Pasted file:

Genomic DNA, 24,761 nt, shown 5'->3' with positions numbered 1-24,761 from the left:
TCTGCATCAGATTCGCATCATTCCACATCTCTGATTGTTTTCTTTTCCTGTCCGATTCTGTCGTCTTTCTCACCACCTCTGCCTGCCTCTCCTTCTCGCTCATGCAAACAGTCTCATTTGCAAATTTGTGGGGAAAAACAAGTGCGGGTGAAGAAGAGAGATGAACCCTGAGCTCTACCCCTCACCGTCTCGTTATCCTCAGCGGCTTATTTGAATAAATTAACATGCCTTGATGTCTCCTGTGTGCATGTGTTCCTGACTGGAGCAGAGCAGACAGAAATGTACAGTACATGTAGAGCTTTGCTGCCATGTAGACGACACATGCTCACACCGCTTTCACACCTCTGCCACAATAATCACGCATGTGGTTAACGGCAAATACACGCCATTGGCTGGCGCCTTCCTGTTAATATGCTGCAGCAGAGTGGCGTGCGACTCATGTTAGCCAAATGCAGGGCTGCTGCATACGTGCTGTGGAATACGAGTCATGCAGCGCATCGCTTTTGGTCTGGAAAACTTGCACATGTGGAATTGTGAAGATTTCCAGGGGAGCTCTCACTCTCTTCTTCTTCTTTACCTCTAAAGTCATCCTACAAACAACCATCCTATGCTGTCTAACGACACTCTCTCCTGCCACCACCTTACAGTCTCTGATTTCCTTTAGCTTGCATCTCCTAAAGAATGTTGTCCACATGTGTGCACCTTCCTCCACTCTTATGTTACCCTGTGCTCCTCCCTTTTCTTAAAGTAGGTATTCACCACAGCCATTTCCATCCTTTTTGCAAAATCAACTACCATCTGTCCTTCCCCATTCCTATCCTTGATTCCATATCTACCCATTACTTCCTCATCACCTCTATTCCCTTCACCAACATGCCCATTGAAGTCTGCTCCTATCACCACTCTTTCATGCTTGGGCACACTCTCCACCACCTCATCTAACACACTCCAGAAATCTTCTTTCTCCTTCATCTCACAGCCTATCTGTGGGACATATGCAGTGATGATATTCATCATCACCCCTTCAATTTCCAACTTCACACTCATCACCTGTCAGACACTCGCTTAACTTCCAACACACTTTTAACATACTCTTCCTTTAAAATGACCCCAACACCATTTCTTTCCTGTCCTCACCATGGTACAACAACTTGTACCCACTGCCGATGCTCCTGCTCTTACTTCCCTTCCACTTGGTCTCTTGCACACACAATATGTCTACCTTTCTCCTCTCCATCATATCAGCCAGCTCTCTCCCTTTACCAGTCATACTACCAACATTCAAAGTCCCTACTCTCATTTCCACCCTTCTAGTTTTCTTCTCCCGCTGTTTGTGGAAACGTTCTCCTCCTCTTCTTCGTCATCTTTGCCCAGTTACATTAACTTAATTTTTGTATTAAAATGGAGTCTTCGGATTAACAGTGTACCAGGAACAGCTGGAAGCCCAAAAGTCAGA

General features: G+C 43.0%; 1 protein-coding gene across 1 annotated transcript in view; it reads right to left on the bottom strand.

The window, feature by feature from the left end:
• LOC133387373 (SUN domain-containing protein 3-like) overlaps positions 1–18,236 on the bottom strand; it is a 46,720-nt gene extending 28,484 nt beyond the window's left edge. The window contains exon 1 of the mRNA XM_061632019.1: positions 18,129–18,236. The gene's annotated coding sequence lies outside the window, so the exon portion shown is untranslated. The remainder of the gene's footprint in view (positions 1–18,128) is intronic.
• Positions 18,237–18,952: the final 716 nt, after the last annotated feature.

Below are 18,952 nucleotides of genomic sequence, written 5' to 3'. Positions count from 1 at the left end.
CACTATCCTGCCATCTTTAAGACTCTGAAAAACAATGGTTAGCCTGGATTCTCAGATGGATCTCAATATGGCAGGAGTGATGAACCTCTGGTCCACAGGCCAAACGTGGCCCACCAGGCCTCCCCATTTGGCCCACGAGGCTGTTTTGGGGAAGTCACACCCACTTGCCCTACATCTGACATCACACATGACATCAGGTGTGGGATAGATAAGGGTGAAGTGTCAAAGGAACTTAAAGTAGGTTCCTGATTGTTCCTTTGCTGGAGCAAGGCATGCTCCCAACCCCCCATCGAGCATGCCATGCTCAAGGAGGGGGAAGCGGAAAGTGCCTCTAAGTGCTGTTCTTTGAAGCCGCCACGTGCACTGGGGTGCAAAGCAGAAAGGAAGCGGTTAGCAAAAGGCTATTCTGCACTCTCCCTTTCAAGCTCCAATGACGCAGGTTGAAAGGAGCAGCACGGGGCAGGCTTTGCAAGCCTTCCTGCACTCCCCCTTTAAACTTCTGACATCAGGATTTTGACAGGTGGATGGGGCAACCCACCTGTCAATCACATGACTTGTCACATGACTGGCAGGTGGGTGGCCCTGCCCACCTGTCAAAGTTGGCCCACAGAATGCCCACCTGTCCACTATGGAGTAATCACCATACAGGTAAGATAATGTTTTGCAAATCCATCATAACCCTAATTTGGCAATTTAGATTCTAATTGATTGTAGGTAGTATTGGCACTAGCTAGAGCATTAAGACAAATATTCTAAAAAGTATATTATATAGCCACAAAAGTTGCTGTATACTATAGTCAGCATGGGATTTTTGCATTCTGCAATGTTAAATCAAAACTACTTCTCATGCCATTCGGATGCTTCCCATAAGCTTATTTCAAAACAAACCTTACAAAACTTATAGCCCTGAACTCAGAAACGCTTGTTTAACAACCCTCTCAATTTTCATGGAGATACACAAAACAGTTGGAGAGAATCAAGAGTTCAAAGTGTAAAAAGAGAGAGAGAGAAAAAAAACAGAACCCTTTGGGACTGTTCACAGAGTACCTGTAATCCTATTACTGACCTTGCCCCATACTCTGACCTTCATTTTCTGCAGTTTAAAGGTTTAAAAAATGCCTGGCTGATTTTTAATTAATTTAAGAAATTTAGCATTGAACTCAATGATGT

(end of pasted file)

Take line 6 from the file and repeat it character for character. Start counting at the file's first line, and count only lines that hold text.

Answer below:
• Positions 18,237–18,952: the final 716 nt, after the last annotated feature.